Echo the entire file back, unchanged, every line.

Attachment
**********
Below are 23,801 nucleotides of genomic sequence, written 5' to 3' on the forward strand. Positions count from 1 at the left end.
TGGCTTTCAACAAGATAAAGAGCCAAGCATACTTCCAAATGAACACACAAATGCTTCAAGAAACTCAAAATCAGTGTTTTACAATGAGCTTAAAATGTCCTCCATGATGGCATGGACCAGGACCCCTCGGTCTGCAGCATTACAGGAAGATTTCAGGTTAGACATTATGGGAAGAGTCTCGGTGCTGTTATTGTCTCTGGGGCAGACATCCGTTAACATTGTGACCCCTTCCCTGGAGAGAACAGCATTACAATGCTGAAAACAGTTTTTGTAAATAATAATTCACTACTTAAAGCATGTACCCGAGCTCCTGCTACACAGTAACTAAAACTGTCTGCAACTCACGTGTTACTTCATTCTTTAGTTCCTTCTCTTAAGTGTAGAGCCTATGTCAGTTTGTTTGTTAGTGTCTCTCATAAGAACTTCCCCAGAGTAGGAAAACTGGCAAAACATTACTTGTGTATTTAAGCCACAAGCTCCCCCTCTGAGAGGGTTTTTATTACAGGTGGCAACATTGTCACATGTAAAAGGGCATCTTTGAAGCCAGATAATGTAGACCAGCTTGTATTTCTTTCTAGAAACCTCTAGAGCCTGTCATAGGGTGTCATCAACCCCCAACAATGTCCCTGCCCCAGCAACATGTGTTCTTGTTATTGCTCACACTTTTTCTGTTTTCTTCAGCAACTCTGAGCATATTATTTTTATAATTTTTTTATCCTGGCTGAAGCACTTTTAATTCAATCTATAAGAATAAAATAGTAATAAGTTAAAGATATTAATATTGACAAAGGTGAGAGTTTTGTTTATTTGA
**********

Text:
Below are 23,801 nucleotides of genomic sequence, written 5' to 3' on the forward strand. Positions count from 1 at the left end.
TGGCTTTCAACAAGATAAAGAGCCAAGCATACTTCCAAATGAACACACAAATGCTTCAAGAAACTCAAAATCAGTGTTTTACAATGAGCTTAAAATGTCCTCCATGATGGCATGGACCAGGACCCCTCGGTCTGCAGCATTACAGGAAGATTTCAGGTTAGACATTATGGGAAGAGTCTCGGTGCTGTTATTGTCTCTGGGGCAGACATCCGTTAACATTGTGACCCCTTCCCTGGAGAGAACAGCATTACAATGCTGAAAACAGTTTTTGTAAATAATAATTCACTACTTAAAGCATGTACCCGAGCTCCTGCTACACAGTAACTAAAACTGTCTGCAACTCACGTGTTACTTCATTCTTTAGTTCCTTCTCTTAAGTGTAGAGCCTATGTCAGTTTGTTTGTTAGTGTCTCTCATAAGAACTTCCCCAGAGTAGGAAAACTGGCAAAACATTACTTGTGTATTTAAGCCACAAGCTCCCCCTCTGAGAGGGTTTTTATTACAGGTGGCAACATTGTCACATGTAAAAGGGCATCTTTGAAGCCAGATAATGTAGACCAGCTTGTATTTCTTTCTAGAAACCTCTAGAGCCTGTCATAGGGTGTCATCAACCCCCAACAATGTCCCTGCCCCAGCAACATGTGTTCTTGTTATTGCTCACACTTTTTCTGTTTTCTTCAGCAACTCTGAGCATATTATTTTTATAATTTTTTTATCCTGGCTGAAGCACTTTTAATTCAATCTATAAGAATAAAATAGTAATAAGTTAAAGATATTAATATTGACAAAGGTGAGAGTTTTGTTTATTTGA